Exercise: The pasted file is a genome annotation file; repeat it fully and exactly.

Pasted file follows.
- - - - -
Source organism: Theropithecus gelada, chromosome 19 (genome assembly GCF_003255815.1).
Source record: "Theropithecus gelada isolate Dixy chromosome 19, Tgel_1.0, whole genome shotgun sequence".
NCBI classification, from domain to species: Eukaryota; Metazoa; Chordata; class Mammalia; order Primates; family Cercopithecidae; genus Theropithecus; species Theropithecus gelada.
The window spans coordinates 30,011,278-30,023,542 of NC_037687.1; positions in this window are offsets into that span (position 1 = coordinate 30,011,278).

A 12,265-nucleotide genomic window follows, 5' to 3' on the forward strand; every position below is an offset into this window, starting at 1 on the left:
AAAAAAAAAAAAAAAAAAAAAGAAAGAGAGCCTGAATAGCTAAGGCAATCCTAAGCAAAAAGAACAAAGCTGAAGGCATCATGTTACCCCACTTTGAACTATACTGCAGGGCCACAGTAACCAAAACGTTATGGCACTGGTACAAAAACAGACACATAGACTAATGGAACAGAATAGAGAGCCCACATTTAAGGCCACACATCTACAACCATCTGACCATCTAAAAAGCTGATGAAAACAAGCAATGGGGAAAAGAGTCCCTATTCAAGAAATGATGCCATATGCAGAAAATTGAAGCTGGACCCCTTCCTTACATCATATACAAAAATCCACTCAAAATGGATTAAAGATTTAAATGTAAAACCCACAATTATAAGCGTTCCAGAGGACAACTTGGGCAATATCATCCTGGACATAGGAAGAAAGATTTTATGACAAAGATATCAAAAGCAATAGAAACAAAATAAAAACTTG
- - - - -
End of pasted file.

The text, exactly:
Source organism: Theropithecus gelada, chromosome 19 (genome assembly GCF_003255815.1).
Source record: "Theropithecus gelada isolate Dixy chromosome 19, Tgel_1.0, whole genome shotgun sequence".
NCBI classification, from domain to species: Eukaryota; Metazoa; Chordata; class Mammalia; order Primates; family Cercopithecidae; genus Theropithecus; species Theropithecus gelada.
The window spans coordinates 30,011,278-30,023,542 of NC_037687.1; positions in this window are offsets into that span (position 1 = coordinate 30,011,278).

A 12,265-nucleotide genomic window follows, 5' to 3' on the forward strand; every position below is an offset into this window, starting at 1 on the left:
AAAAAAAAAAAAAAAAAAAAAGAAAGAGAGCCTGAATAGCTAAGGCAATCCTAAGCAAAAAGAACAAAGCTGAAGGCATCATGTTACCCCACTTTGAACTATACTGCAGGGCCACAGTAACCAAAACGTTATGGCACTGGTACAAAAACAGACACATAGACTAATGGAACAGAATAGAGAGCCCACATTTAAGGCCACACATCTACAACCATCTGACCATCTAAAAAGCTGATGAAAACAAGCAATGGGGAAAAGAGTCCCTATTCAAGAAATGATGCCATATGCAGAAAATTGAAGCTGGACCCCTTCCTTACATCATATACAAAAATCCACTCAAAATGGATTAAAGATTTAAATGTAAAACCCACAATTATAAGCGTTCCAGAGGACAACTTGGGCAATATCATCCTGGACATAGGAAGAAAGATTTTATGACAAAGATATCAAAAGCAATAGAAACAAAATAAAAACTTG